Q: I am a client with a pounds 25 million account and am conducting a pitch. Could you give me guidance on the propriety of accepting any of the multitude of proffered lunches, dinners etc.

Q: I am a client with a pounds 25 million account and am conducting a pitch. Could you give me guidance on the propriety of accepting any of the multitude of proffered lunches, dinners etc.

I have two suggestions for you.

You could shut yourself in your office, with tuna-on-brown and the occasional pot noodle, until the last pitch is over and the decision made. That way, neither your colleagues nor the disappointed agencies will be able to suggest the slightest whiff of impropriety. Unfortunately, of course, you'll also have sacrificed your only opportunity to get to know the people you'll soon have to choose between.

The alternative is what you might call totally transparent profligacy.

Never travel this route alone - it can be dangerous. Always work as one of a pair and make sure that your other half is also on the judging panel.

What you do is set up a new website and make its address known not only to all long-listed agencies but also to the trade press. The site should take the form of a diary or calendar.

You make it clear that social invitations, though by no means mandatory, are perfectly welcome. Agencies may examine the online diary to determine which of your windows are still open and may book themselves in accordingly.

And every day, on the site, you and your sidekick log your activities: specifying names of hosts, hostelries visited, nature and quantity of intake, approximate expenditure and length of session.

It may add an inch or two to your waistlines, but you'll get to know the candidates all right; and with integrity intact. You might also, of course, earn something of a reputation as a bighead; but that's not always a disadvantage in marketing.

Q: I have just had a call from a journalist who tells me that I am leaving my agency. But my partners haven't said anything. Who do I believe and why?

This is no new problem. The competition for the perfidy prize between journalists and partners has always been a fierce one. But in this particular instance, I would be inclined to believe the journalist.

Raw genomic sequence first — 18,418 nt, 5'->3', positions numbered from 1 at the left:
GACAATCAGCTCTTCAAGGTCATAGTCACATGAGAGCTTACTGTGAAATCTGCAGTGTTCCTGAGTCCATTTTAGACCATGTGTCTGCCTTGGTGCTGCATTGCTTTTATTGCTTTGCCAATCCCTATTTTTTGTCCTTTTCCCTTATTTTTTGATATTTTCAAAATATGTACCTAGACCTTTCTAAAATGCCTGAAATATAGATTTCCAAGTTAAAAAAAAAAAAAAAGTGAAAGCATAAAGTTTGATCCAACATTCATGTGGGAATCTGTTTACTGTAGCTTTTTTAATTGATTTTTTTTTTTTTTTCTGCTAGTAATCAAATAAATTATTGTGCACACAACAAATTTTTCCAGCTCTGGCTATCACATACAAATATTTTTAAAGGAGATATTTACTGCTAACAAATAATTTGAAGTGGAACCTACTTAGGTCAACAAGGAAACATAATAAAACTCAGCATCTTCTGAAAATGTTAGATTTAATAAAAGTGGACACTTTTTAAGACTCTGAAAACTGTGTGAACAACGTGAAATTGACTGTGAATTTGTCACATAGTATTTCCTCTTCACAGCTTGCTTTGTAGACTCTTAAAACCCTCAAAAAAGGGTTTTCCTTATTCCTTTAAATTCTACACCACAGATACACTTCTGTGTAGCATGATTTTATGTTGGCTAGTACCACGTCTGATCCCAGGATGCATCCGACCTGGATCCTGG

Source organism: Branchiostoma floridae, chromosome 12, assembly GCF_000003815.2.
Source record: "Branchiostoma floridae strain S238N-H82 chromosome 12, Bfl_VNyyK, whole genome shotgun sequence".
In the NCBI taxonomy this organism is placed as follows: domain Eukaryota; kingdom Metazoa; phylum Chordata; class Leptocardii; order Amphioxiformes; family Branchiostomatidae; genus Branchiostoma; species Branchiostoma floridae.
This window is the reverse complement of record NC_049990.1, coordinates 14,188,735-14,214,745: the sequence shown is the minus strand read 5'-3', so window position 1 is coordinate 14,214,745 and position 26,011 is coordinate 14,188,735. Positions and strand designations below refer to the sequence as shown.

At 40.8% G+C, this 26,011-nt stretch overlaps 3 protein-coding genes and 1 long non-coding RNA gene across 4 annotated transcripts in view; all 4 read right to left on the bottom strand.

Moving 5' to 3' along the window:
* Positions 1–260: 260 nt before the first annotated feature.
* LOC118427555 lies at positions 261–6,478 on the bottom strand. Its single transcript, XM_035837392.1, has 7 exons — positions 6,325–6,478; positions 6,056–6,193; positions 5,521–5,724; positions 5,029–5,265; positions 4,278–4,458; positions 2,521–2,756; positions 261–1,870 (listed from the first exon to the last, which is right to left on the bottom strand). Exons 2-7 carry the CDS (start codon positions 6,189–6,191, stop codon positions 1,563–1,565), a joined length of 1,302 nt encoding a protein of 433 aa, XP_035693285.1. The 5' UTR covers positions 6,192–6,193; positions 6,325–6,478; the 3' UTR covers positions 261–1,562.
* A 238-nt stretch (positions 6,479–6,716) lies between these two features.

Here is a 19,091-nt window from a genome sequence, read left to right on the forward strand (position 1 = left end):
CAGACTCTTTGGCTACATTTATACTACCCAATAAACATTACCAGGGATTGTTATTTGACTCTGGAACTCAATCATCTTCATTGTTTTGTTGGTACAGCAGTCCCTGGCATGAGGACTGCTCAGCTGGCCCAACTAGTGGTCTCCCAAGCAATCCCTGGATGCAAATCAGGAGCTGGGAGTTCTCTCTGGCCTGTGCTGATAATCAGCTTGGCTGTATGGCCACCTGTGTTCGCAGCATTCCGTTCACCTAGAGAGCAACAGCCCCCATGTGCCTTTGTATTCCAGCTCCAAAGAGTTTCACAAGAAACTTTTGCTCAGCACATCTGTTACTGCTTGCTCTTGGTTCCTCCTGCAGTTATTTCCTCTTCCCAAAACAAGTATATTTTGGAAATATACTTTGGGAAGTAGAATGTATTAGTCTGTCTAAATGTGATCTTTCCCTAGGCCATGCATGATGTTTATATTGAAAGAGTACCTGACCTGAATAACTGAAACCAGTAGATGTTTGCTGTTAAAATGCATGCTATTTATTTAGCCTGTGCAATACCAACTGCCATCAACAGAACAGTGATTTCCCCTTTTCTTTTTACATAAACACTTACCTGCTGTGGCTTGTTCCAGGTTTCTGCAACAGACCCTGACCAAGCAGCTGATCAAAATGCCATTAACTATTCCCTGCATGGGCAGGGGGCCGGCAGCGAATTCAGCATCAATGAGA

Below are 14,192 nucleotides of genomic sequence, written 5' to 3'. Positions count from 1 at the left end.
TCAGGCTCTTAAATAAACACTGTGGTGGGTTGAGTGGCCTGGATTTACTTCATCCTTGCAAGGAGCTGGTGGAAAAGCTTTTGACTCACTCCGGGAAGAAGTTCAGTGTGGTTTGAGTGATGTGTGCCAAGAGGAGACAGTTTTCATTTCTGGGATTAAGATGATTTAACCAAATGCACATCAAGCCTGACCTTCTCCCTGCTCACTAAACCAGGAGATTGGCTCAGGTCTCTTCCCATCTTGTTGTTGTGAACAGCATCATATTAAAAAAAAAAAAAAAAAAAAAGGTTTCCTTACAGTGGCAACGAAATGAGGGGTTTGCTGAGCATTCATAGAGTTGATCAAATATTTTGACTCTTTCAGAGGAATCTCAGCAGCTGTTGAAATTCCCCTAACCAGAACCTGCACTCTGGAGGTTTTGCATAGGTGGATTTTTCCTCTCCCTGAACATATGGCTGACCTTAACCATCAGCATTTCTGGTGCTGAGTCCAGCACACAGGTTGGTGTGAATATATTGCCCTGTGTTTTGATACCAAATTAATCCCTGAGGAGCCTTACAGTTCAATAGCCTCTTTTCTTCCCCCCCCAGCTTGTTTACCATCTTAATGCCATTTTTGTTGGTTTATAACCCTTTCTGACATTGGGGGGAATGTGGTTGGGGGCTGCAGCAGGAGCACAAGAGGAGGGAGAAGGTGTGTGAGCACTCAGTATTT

What you must do is try to turn this distressing incident to your advantage.

Success in this depends on your having at least one client who values your contribution - or at the very least is prepared to say he does.

Ring this client and tell him that rumours of your departure are about to appear in the press and that you want him to know that they are wholly unfounded.

He sympathises, expresses his appreciation of your work, confirms that he would indeed be displeased were you to leave the agency (don't be disturbed if he expresses this view without much conviction), and asks if there is anything he can do to help. 'No, no,' you reply humbly. 'I just felt it was only right to warn you.'

An hour later you call him back. You've been thinking. Speculation of this kind is damaging to all parties.

If his offer still holds, there is indeed something he could do: he could speak directly to the journalist in question.

When the story appears, it contains a ringing endorsement of your value from the client and a strong implication that were you to depart the agency, so might his business.

But why, you ask, would the journalist write such a story? Oh, come on! Just think what a charge it will give him to up-end the partner who fed him the story in the first place.

Jeremy Bullmore writes a monthly column for Management Today.

A more serious look at problems in the workplace, it both inspired and complements On the Campaign Couch. Bullmore is a former chairman of J. Walter Thompson, a director of Guardian Media Group and of WPP, and the president of NABS.